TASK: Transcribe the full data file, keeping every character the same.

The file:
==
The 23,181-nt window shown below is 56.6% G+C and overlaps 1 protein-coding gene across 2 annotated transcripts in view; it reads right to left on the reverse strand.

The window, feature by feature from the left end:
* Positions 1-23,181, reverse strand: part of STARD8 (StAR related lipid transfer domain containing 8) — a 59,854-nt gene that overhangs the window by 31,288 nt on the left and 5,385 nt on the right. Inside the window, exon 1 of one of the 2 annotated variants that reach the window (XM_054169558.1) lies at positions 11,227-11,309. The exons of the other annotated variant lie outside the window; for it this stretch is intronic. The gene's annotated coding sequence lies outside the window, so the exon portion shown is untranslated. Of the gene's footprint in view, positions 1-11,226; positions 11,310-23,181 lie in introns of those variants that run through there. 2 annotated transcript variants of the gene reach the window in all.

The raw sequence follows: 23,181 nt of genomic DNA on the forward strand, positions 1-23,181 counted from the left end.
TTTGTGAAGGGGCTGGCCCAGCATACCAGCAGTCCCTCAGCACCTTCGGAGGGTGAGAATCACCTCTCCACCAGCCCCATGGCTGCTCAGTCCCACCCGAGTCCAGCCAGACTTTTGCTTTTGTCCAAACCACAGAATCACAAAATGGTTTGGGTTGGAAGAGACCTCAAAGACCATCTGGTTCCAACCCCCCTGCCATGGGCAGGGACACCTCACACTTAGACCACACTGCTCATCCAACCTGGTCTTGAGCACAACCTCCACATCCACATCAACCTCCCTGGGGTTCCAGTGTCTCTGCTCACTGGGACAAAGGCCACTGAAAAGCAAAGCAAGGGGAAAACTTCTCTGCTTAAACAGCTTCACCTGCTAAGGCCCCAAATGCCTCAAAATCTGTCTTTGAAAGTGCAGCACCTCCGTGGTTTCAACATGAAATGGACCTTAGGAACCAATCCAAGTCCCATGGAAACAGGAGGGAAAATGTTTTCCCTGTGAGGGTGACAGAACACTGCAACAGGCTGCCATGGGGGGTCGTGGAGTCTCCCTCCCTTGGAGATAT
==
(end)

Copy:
The 23,181-nt window shown below is 56.6% G+C and overlaps 1 protein-coding gene across 2 annotated transcripts in view; it reads right to left on the reverse strand.

The window, feature by feature from the left end:
* Positions 1-23,181, reverse strand: part of STARD8 (StAR related lipid transfer domain containing 8) — a 59,854-nt gene that overhangs the window by 31,288 nt on the left and 5,385 nt on the right. Inside the window, exon 1 of one of the 2 annotated variants that reach the window (XM_054169558.1) lies at positions 11,227-11,309. The exons of the other annotated variant lie outside the window; for it this stretch is intronic. The gene's annotated coding sequence lies outside the window, so the exon portion shown is untranslated. Of the gene's footprint in view, positions 1-11,226; positions 11,310-23,181 lie in introns of those variants that run through there. 2 annotated transcript variants of the gene reach the window in all.

The raw sequence follows: 23,181 nt of genomic DNA on the forward strand, positions 1-23,181 counted from the left end.
TTTGTGAAGGGGCTGGCCCAGCATACCAGCAGTCCCTCAGCACCTTCGGAGGGTGAGAATCACCTCTCCACCAGCCCCATGGCTGCTCAGTCCCACCCGAGTCCAGCCAGACTTTTGCTTTTGTCCAAACCACAGAATCACAAAATGGTTTGGGTTGGAAGAGACCTCAAAGACCATCTGGTTCCAACCCCCCTGCCATGGGCAGGGACACCTCACACTTAGACCACACTGCTCATCCAACCTGGTCTTGAGCACAACCTCCACATCCACATCAACCTCCCTGGGGTTCCAGTGTCTCTGCTCACTGGGACAAAGGCCACTGAAAAGCAAAGCAAGGGGAAAACTTCTCTGCTTAAACAGCTTCACCTGCTAAGGCCCCAAATGCCTCAAAATCTGTCTTTGAAAGTGCAGCACCTCCGTGGTTTCAACATGAAATGGACCTTAGGAACCAATCCAAGTCCCATGGAAACAGGAGGGAAAATGTTTTCCCTGTGAGGGTGACAGAACACTGCAACAGGCTGCCATGGGGGGTCGTGGAGTCTCCCTCCCTTGGAGATAT